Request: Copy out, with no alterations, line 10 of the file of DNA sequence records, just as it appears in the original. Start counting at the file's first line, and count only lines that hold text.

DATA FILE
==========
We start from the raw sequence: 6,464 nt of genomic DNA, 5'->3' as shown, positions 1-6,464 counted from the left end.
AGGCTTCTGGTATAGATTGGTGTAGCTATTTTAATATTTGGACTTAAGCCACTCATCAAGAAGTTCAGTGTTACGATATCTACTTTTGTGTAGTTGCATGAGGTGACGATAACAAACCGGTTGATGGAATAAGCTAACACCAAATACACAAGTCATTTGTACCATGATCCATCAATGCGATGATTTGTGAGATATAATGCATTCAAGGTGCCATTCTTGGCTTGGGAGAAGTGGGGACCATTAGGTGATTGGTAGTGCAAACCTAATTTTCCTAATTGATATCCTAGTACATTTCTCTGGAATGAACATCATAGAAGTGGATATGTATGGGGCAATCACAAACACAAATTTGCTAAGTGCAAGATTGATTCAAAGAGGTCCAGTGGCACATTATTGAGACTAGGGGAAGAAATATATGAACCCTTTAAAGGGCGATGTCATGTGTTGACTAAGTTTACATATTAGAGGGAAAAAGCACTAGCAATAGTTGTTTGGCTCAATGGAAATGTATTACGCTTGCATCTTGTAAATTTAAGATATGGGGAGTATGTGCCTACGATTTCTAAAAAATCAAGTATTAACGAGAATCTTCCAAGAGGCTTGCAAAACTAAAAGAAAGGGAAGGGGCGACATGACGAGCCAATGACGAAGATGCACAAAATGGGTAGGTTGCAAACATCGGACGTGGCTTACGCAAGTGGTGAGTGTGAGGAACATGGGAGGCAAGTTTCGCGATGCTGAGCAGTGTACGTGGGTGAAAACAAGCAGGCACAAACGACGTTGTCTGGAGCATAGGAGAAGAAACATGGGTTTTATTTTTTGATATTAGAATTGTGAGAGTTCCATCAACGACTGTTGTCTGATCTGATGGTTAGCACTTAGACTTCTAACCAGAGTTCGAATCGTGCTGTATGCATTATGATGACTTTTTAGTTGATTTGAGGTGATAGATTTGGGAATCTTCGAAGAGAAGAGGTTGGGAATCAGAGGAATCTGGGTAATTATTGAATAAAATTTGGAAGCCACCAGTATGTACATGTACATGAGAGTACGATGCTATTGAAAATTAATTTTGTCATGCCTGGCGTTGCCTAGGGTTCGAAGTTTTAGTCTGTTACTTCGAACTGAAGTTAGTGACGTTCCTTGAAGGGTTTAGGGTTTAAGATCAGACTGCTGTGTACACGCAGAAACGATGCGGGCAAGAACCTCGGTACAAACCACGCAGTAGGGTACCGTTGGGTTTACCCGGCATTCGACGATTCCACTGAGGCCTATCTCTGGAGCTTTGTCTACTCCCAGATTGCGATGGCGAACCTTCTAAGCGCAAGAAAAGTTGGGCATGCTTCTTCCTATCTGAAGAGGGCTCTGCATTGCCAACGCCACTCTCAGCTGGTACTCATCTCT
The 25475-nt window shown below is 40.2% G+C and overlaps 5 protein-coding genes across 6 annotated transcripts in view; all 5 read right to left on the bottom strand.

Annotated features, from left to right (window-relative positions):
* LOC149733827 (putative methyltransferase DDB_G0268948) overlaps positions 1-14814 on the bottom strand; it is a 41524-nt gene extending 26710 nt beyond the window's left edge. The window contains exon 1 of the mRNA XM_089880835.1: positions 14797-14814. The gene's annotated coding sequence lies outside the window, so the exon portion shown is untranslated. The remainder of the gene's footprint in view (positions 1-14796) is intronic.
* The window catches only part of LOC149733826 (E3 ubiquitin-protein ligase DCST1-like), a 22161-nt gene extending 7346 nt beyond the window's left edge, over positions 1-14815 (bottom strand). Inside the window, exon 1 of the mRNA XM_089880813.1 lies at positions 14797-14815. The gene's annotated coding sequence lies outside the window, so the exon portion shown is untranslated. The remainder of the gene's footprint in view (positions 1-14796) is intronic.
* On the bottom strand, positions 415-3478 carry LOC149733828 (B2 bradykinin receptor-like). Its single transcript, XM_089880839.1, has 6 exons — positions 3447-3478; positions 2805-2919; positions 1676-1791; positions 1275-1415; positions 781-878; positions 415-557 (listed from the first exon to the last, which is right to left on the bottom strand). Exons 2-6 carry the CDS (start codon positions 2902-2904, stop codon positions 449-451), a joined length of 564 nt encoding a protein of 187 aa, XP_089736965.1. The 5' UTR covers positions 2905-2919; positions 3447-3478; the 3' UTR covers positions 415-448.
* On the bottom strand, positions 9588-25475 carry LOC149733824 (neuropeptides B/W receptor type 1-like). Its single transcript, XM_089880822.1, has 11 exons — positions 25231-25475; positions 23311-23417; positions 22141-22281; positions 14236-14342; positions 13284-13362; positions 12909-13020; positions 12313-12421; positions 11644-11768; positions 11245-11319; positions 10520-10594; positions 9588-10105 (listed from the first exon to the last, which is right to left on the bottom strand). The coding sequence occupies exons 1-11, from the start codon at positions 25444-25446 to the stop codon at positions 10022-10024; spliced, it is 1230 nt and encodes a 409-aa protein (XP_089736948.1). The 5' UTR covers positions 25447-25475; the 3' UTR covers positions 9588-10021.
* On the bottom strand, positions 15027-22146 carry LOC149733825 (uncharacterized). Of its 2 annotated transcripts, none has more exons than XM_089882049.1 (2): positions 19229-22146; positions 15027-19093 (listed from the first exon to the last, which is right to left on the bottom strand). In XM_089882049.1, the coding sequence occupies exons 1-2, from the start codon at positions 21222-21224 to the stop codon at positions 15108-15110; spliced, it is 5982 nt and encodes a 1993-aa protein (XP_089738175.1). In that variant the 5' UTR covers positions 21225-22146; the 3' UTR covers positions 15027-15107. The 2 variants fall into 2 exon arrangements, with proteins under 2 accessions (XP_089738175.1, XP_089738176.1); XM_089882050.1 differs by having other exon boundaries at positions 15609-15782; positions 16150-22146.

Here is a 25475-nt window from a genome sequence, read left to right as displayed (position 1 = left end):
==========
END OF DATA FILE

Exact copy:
Here is a 25475-nt window from a genome sequence, read left to right as displayed (position 1 = left end):